The main feature of the game that's been hyped is the fact that characters actually walk now. If you've never played an Ace Attorney game before, I'm well aware how stupid a feature this could sound like. The Ace Attorney series previously gave you almost no physical control of the character and an extremely limited viewpoint. The fact that you can now see everything and more easily interact with objects in the game helps bring it farther from the classification as a digital novel and closer to its roots: old point and click adventure games. It's really all cosmetic. This game could have used the old methods and it would have been perfectly fine, but I really applaud this bit of experimentation. The simple fact that you can see and talk to everyone in a room is just nice. It adds a small but noticeable extra layer of fun being able to physically walk around the room. Navigation is much simpler now that you can simply walk between rooms, and the fact that you have some genuine control of the situation helps you feel more like a part of the action. You can really take for granted how much this lets you visualize cases in order to solve them too.

Trust me when I say that there are many subtle improvements brought about by the simple fact that the game's characters are more animated now, but some more subtle changes have come about in this game as well. I said that Edgeworth changes the tone of the game, but it's not just his presence that does so. Edgeworth is present at the scene of every crime and in a Sherlock Holmes fashion he relentlessly pursues the truth. Edgeworth doesn't rely on a jury. Instead he has to investigate the crime scenes and find enough evidence to pressure the real criminal into confessing. The cases are somewhat less dramatic than previous games, possibly because they're entirely lacking in the supernatural element and in general are just more believable. Despite this fact the change of scenery allows Edgeworth as a character to be caught up in some really fun scenarios. My personal favorite case must be where Edgeworth is personally accused of committing murder on board an airplane. It's only through the characters' wit that he convinces the flight staff he is not guilty, and those are the sort of scenarios you can't really get when you play as an underdog character.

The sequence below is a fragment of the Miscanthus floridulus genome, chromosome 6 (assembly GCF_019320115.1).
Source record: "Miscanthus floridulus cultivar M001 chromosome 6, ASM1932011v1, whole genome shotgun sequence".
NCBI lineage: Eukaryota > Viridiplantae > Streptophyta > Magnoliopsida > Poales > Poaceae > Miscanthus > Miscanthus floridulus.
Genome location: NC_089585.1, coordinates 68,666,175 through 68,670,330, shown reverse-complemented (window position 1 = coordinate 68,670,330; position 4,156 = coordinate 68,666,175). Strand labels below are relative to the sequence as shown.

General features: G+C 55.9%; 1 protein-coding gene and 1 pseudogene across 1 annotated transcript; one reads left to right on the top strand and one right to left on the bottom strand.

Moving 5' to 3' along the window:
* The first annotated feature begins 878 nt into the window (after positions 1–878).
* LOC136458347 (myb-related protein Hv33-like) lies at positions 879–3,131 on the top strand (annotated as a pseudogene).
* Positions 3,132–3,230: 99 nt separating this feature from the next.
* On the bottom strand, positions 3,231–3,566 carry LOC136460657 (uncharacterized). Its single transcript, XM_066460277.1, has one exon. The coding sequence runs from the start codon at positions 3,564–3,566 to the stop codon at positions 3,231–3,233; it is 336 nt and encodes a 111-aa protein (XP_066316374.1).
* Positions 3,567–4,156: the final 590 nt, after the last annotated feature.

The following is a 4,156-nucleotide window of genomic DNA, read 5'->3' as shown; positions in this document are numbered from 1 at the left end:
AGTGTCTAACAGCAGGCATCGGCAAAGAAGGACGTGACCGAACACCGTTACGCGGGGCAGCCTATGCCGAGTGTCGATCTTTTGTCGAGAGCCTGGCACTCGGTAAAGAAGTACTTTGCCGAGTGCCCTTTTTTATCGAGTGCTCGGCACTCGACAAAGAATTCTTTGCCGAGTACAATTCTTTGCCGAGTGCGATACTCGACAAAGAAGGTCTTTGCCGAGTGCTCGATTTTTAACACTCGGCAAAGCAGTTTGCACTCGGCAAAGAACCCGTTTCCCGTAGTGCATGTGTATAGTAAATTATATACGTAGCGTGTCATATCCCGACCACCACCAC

The Ace Attorney games were very static and they relied heavily on music to set the tone and mood. This much is still very much so true and this series is very famous for its melodies. With all the remixes the older games have seen a lot of people may not realize something, though. The original Phoenix Wright trilogy was created on the Gameboy Advance and then ported to the DS. The newer DS exclusive games like Ace Attorney Investigations have significantly higher sound quality. Just as the plots are sometimes less explosive than before, the music is likewise often more subtle. I'm personally really fond of the music included in this game and feel it stands up to any other entry in the series easily.